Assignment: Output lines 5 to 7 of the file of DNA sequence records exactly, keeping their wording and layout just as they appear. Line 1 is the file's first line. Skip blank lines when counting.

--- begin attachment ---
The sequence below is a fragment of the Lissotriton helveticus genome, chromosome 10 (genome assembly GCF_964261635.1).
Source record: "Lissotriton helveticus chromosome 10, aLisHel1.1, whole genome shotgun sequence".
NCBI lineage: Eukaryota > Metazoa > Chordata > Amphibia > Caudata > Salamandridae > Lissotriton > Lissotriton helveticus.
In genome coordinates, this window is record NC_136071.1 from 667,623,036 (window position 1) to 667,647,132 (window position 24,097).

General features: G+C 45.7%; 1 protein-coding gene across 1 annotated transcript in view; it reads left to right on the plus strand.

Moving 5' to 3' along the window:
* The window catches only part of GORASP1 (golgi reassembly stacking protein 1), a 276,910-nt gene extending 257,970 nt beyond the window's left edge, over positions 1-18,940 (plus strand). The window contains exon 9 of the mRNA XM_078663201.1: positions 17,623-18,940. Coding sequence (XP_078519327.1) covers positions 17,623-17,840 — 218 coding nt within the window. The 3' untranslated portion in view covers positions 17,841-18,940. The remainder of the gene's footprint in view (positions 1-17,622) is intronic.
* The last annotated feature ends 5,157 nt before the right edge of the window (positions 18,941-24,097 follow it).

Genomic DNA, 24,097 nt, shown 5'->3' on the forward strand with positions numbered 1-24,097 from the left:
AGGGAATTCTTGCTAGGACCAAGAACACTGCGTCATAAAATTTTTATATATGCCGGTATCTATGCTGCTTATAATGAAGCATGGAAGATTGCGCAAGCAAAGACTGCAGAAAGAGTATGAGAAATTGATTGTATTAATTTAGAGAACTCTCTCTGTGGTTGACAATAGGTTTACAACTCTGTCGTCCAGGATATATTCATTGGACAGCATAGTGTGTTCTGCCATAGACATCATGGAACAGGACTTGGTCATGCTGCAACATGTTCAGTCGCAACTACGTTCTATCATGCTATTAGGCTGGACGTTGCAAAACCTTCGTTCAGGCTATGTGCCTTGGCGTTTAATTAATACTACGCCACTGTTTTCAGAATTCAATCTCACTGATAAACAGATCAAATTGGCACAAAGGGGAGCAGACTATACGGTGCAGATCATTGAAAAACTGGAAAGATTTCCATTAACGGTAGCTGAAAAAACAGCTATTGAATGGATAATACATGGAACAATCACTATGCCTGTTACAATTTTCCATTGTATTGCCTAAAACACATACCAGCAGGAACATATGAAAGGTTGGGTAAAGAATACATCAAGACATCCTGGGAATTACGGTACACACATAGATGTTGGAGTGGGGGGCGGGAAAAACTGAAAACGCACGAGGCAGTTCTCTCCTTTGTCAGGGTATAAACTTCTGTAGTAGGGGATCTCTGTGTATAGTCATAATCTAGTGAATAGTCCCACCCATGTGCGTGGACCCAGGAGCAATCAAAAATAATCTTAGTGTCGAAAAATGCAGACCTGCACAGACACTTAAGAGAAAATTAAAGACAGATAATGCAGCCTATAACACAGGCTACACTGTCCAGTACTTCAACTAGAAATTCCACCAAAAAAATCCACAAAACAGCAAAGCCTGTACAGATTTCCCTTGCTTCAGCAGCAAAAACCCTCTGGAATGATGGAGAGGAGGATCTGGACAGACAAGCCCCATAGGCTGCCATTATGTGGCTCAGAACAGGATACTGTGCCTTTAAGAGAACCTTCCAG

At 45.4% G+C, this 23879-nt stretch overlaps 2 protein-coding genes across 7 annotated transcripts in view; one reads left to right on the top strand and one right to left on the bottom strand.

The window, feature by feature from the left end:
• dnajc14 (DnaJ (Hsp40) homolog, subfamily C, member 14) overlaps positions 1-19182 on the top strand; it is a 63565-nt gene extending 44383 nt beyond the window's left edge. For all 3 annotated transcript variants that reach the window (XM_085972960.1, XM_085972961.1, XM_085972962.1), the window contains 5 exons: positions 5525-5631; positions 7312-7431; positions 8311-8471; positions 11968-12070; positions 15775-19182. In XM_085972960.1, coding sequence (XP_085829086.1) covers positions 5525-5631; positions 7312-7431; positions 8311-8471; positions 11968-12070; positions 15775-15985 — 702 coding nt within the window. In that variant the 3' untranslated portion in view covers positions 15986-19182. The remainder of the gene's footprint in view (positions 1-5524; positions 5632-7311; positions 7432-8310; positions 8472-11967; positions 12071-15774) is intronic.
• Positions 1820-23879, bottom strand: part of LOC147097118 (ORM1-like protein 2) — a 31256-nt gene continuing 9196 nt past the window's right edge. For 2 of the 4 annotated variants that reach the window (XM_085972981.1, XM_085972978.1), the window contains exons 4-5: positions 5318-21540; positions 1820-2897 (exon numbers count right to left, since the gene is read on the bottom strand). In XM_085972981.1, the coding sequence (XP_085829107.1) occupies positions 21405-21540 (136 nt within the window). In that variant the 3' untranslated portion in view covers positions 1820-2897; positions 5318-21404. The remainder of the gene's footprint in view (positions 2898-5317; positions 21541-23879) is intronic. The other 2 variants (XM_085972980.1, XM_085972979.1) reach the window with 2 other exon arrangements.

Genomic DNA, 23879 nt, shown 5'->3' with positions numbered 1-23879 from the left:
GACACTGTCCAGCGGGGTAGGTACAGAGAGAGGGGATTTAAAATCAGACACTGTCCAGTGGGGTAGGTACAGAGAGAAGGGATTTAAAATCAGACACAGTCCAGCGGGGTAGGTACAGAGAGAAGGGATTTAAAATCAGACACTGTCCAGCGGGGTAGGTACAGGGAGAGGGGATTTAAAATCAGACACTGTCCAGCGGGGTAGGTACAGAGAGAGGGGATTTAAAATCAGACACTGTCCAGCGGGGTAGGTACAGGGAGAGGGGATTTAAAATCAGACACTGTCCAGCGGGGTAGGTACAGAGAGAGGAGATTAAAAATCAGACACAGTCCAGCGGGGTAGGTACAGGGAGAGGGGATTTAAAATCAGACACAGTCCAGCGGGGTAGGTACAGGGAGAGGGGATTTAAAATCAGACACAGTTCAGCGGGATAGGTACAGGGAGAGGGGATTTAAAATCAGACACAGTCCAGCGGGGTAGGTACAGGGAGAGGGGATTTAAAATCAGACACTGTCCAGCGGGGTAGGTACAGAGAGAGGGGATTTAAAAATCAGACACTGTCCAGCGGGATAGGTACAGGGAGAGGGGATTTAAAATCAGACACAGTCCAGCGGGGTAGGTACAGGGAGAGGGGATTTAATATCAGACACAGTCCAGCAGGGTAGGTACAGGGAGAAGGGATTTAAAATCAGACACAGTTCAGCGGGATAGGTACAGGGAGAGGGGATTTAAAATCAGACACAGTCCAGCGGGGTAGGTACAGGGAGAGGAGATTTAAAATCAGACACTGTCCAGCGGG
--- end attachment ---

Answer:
General features: G+C 45.7%; 1 protein-coding gene across 1 annotated transcript in view; it reads left to right on the plus strand.

Moving 5' to 3' along the window:
* The window catches only part of GORASP1 (golgi reassembly stacking protein 1), a 276,910-nt gene extending 257,970 nt beyond the window's left edge, over positions 1-18,940 (plus strand). The window contains exon 9 of the mRNA XM_078663201.1: positions 17,623-18,940. Coding sequence (XP_078519327.1) covers positions 17,623-17,840 — 218 coding nt within the window. The 3' untranslated portion in view covers positions 17,841-18,940. The remainder of the gene's footprint in view (positions 1-17,622) is intronic.